First Book: My Name is Iran
In 2007, Ardalan also wrote My Name Is Iran: A century of family tales from two beloved but divided homelands, Iran and America Drawing on her remarkable personal history, NPR producer Davar Ardalan brings us the lives of three generations of women and their ordeals with love, rejection, and revolution. Her American grandmother's love affair with an Iranian physician took her from New York to Iran in 1931. Ardalan herself moved from San Francsico to rural Iran in 1964 with her Iranian American parents who barely spoke Farsi. After her parents' divorce, Ardalan joined her father in Brookline, Massachusetts, where he had gone to make a new life; however improbably, after high school, Ardalan decided to move back to an Islamic Iran. When she arrived, she discovered a world she hardly recognized, and one which demands a near-complete renunciation of the freedoms she experienced in the West. In time, she and her young family make the opposite migration and discover the difficulties, however paradoxical, inherent in living a free life in America.
Drawing on everything from Ralph Waldo Emerson's odes to his beloved Persian poets to Pierre Omidyar's founding of eBay, The Persian Square culls together stunning images and sharp storytelling, weaving a modern, multimedia tapestry of Iranian American history over the centuries.
Until fairly recently, Iranian Americans have been one of the country's quietest minorities. Their presence has animated great cities like Los Angeles and their traditions – from the transcendent poetry of Rumi, to aromatic kabobs to the Persian New Year celebration of the vernal equinox – have seeped into mainstream American experience.
But even a decade ago, Iranian Americans' civic voice was a whisper, and their coming of age story as immigrants to America a tale told in living rooms rather than documentaries and coffee table books. All that is gradually changing today, with multiple generations of Iranian Americans becoming highly visible players at the forefront of virtually every field in America today. The Persian Square offers a vivid portrait of Iranian Americans at this moment, exploring the early intersections between the two countries' citizens, and the unexpected places where American and Iranian tradition have embraced one another.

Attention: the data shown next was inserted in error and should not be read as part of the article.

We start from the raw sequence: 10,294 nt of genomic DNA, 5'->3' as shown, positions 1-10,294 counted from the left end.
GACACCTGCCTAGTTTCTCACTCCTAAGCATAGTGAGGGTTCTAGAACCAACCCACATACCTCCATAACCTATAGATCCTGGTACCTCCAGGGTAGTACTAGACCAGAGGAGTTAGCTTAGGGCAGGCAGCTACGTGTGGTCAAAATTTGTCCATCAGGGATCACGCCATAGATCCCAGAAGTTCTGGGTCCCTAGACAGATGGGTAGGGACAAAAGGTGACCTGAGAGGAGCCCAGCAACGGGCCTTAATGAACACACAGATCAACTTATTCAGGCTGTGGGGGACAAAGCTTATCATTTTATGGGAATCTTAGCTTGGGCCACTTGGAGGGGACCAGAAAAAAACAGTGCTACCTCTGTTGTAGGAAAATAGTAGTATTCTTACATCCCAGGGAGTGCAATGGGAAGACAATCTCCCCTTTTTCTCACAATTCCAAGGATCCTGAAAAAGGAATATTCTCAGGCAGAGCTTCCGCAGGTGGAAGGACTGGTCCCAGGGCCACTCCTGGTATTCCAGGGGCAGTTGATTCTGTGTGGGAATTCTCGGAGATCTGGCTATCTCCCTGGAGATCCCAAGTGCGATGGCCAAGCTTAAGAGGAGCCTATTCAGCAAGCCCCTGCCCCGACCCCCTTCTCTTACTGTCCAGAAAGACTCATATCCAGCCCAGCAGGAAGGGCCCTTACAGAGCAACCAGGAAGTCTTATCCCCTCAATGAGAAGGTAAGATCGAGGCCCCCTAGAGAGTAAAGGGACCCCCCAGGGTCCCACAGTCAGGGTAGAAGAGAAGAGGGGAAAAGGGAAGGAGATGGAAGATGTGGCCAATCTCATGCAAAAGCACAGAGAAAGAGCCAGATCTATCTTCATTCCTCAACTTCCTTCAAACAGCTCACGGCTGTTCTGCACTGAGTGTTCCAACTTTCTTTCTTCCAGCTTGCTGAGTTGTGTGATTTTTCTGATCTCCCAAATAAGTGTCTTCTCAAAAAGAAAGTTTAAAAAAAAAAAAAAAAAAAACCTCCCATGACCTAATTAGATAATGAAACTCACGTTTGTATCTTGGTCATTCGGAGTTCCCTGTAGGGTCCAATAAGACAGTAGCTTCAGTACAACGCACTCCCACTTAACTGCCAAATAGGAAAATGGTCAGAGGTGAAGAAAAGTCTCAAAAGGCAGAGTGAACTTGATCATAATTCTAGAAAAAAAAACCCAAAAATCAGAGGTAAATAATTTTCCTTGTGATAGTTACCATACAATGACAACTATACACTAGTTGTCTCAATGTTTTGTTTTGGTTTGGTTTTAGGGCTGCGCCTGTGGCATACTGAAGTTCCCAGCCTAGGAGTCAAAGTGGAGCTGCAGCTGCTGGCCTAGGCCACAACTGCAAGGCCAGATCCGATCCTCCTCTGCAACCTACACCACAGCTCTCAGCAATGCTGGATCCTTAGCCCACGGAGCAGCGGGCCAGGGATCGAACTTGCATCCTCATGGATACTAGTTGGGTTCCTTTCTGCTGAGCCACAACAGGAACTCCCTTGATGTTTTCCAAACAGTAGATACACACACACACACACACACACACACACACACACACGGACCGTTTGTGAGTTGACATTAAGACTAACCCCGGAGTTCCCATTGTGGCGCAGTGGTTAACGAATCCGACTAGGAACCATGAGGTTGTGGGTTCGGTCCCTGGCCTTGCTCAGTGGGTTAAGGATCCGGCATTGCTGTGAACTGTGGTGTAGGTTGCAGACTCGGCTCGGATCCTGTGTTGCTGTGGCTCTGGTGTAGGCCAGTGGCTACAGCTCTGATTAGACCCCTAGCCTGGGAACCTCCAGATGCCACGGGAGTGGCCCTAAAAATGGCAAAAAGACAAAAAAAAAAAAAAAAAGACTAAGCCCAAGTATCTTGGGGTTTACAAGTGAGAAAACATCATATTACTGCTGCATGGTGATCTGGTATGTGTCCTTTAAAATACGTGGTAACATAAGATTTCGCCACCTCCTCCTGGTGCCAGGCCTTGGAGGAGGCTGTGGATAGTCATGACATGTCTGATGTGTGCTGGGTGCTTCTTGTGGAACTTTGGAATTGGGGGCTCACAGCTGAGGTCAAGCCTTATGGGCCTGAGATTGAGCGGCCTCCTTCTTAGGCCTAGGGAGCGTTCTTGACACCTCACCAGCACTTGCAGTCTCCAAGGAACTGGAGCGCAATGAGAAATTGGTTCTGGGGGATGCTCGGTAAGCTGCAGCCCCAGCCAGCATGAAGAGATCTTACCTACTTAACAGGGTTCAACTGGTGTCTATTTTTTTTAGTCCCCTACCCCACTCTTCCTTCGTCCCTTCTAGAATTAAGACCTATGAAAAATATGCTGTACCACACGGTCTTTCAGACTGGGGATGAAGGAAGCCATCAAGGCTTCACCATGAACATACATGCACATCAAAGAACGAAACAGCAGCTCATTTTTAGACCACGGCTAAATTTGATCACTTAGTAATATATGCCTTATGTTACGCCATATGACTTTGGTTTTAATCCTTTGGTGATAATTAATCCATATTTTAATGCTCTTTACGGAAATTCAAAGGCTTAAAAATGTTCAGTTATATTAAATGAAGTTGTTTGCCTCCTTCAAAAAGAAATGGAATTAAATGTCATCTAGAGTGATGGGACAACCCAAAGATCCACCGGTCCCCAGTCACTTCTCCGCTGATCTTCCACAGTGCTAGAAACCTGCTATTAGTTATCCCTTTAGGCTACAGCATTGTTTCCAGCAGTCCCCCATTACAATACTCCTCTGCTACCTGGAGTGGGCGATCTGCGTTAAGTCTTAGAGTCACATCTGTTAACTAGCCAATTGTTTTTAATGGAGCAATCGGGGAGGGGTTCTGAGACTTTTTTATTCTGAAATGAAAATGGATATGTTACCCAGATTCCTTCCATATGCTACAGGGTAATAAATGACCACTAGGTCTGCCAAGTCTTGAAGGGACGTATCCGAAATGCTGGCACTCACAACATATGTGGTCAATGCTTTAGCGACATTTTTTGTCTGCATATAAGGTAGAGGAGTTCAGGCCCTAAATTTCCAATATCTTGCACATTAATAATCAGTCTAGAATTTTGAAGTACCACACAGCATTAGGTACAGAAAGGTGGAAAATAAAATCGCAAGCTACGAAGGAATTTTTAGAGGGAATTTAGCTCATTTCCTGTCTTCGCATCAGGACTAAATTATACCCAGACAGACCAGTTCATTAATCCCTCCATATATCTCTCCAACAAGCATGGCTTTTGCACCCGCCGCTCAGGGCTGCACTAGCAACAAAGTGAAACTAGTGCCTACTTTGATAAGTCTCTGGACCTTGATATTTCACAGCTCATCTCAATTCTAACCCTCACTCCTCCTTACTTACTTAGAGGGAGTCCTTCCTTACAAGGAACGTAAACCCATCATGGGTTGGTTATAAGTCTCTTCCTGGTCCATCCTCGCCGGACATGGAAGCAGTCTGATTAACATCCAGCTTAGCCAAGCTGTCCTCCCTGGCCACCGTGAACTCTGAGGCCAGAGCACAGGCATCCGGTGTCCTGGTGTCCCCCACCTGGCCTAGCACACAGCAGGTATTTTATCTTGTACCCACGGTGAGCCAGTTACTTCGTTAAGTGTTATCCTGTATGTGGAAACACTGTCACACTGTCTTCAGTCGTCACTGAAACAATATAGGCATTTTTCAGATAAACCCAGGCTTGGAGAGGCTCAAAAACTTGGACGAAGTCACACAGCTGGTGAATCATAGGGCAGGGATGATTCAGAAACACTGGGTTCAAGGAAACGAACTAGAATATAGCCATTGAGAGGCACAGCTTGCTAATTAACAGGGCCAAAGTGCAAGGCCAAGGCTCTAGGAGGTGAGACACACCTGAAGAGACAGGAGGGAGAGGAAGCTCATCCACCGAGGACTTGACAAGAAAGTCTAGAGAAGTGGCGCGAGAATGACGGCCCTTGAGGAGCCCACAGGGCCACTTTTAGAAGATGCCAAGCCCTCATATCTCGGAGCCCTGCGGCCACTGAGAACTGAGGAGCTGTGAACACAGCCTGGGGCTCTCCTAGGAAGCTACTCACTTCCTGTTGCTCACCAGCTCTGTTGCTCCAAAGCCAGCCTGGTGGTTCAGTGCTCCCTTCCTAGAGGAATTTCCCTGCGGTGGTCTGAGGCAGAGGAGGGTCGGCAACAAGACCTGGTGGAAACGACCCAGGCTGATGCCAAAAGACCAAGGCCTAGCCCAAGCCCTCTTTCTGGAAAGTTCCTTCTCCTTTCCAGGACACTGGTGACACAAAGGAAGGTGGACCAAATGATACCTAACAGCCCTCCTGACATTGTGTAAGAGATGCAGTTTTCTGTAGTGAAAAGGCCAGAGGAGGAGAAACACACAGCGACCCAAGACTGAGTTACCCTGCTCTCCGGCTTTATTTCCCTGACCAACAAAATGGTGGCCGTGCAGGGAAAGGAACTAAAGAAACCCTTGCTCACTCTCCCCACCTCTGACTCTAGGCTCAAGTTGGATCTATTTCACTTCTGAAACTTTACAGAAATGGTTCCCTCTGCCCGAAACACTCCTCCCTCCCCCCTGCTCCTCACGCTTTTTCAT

NPR Senior Producer, Iran Davar Ardalan's storytelling draws on her family origins, interweaving her grandparents' first meeting in New York and her parents' migrations in an intimate but historically grounded telling of how America and Iran came together both in her life, and in the world. The result is a deeply personal portrait of her community, whose confidence and accomplishments grows by the day.
The Editor-at-Large of The Persian Square is journalist and author Azadeh Moaveni. This book includes historic documents, handwritten letters, archival photos from Iran and over 30 media files including, music, videos and several audio recordings from 1912, 1915, and 1924 used with permission from Sony Music. The book contained links to NPR stories from 1995-2012 with permission from NPR.
The Persian Square
• Sound recordings include music, interviews
• Explore beyond the book to NPR stories
• Historical documents from 1800s-1950s
• Stunning photographs from Iran
Iranian American Contributors:
• Author and Executive Producer:
Iran Davar Ardalan
• Editor-at-Large: Azadeh Moaveni
• Editorial and Production Assistants:
Courtney Hartnett, Lauren Rock
• Social Media Research: Cyrus Abrahim
• Technical Advisor: Karim Ardalan
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Share Your Story
If you would like to share your personal story with The Persian Square, please email a 300 word description to: email@example.com. You can also share your story by using the hashtag #PersianSquare on Twitter. Please note, not all submissions will end up as facts or entries in The Persian Square.
Frequently Asked Questions
1.Where can I purchase The Persian Square?
The book is available for purchase from the iBookstore beginning on March 4, 2013. You will be able to read and interact with The Persian Square on an iPad.
2. Can I share my family story?
Yes. If you have a compelling story, you can submit it for consideration. Email your 300 word story description to: firstname.lastname@example.org. You can also share your story by using the hashtag #PersianSquare on Twitter. Please note, not all submissions will end up as facts or entries in The Persian Square.
3. Why is this book only available on an iPad?
We live in an era where the architecture of publishing has been shattered. I have always been interested in interactive storytelling and I strongly believe that multimedia is the wave of the future when it comes to books. As such, I am experimenting and diving into the multitouch publishing terrority. I am excited to see where it takes us.
Photo of Iran Davar Ardalan (6.3MB)